In reaching this decision, the judgment has overturned the accepted understanding about the respective power of the Crown on the international plane to accede to and withdraw from international treaties, and the powers of Parliament to alter the internal law of the United Kingdom.

    The European Communities Act 1972 was a constitutional innovation for the United Kingdom. It linked international treaties directly to the internal law of the United Kingdom by giving the European Treaties and supranational legislation made under them so called “direct effect.” That means that they have force in UK internal law – and therefore alter the content of the law – without recourse to Parliament.

    The judgment argues that this feature of the 1972 Act means that the Crown has no power to withdraw from the EU treaties, because doing so would have the effect of altering domestic law, which only Parliament can do.

    This argument is illogical and does not hold water. There are many acts which the government can carry out on the international plane under the European treaties which have the effect of altering UK domestic law, and in doing so either confer rights on people or deprive them of rights. Whenever the UK representative on the Council of Ministers joins in passing into law a directly applicable EU Regulation then the Crown in using the prerogative power to alter internal UK law without that alteration of the law going through Parliament. This is simply a consequence of the direct effect machinery of the 1972 Act.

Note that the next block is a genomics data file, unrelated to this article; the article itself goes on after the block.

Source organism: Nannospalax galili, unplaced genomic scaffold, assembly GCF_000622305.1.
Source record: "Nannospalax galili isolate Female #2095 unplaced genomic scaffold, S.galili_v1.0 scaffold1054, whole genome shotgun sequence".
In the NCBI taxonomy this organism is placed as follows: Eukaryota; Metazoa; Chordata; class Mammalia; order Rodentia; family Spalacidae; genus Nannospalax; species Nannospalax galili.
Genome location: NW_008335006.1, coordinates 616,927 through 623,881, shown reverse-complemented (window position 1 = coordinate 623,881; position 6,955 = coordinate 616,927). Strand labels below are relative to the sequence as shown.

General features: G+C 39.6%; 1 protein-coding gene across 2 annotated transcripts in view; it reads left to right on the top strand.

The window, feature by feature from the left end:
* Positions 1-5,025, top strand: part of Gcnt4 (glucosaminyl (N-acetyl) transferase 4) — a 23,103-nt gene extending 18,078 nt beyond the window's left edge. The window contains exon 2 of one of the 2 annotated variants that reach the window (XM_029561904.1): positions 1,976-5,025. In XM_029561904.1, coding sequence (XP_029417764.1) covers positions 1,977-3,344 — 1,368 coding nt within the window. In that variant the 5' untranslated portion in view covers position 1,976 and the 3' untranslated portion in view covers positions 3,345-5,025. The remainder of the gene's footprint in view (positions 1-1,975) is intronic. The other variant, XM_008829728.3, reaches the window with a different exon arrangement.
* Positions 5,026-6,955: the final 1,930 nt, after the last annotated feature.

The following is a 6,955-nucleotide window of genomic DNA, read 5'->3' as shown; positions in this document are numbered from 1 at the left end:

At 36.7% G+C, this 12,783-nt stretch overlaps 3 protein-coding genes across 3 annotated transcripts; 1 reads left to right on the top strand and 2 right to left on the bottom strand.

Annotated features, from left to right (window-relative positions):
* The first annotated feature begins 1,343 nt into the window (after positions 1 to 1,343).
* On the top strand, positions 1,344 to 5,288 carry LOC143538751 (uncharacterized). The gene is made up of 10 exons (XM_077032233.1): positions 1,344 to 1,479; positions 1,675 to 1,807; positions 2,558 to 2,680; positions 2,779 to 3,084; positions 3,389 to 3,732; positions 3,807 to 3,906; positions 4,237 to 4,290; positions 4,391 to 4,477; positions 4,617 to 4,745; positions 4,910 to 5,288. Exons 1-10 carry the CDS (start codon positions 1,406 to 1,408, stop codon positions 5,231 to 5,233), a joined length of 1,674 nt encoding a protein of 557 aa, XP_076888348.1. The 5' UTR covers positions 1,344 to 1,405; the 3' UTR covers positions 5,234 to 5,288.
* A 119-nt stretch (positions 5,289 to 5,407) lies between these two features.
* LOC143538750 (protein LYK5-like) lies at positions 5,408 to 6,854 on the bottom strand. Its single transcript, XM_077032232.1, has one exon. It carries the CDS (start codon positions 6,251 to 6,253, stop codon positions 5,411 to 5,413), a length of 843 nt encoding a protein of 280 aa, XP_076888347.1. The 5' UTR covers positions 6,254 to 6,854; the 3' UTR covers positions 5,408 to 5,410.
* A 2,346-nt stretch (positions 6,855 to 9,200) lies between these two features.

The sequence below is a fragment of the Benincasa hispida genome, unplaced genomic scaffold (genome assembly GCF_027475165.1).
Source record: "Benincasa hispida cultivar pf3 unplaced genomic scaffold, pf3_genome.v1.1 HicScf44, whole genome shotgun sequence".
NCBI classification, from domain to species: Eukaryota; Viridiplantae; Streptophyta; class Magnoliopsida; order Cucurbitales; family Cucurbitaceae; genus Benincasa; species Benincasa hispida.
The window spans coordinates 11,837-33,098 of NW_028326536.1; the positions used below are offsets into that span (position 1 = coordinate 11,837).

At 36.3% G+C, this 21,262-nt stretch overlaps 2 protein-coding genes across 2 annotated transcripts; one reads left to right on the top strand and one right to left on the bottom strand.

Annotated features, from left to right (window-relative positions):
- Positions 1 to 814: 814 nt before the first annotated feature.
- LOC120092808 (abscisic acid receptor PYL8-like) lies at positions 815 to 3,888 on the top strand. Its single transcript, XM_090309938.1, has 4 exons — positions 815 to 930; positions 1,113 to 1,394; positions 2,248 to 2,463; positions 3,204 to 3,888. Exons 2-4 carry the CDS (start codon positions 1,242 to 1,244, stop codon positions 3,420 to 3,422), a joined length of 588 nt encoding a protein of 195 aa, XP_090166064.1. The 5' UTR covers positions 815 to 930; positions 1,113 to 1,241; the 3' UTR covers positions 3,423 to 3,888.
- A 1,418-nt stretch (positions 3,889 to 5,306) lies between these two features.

So why should it be OK to have “more Europe” through exercise of the prerogative power, but wrong to have “less Europe” as a result of Article 50 being invoked and the direct effect parts of EU law ceasing to apply within the UK? Nothing in the wording of the 1972 Act supports such a distinction.

    There is a further reason why this decision flies in the face of the obvious intention of Parliament. The Lisbon Treaty, which inserted Article 50 into the Treaty on European Union, was given effect in UK law by the European Union (Amendment) Act 2008. That Act therefore made the Article 50 power available for use by the Crown but did not specify that its exercise would need the approval of Parliament. That Act however explicitly provides for Parliamentary control over certain prerogative acts under the EU treaties, including Article 49 on Treaty revision. But notably, the statutory scheme of Parliamentary control of prerogative power does not extend to notifications under Article 50.

    There has a been a long string of attempted challenges to the use of the prerogative power to extend EEC or EU powers, all of which have been rejected by the courts, sometimes in peremptory terms. However, when the prerogative is used to achieve “less Europe” in order to implement the decision of the British people which an Act of Parliament empowered them to take, it is suddenly found that there are implied limitations on the prerogative power which prevent it being used for this purpose.

    We welcome the decision of the government to appeal from this judgment. We hope that the Supreme Court will apply the law in a more orthodox and logical way, allowing the government to fulfil its promise to the British people to implement their clear decision.

    Martin Howe QC
    Thomas Sharpe QC
    Clive Thorne
    Francis Hoar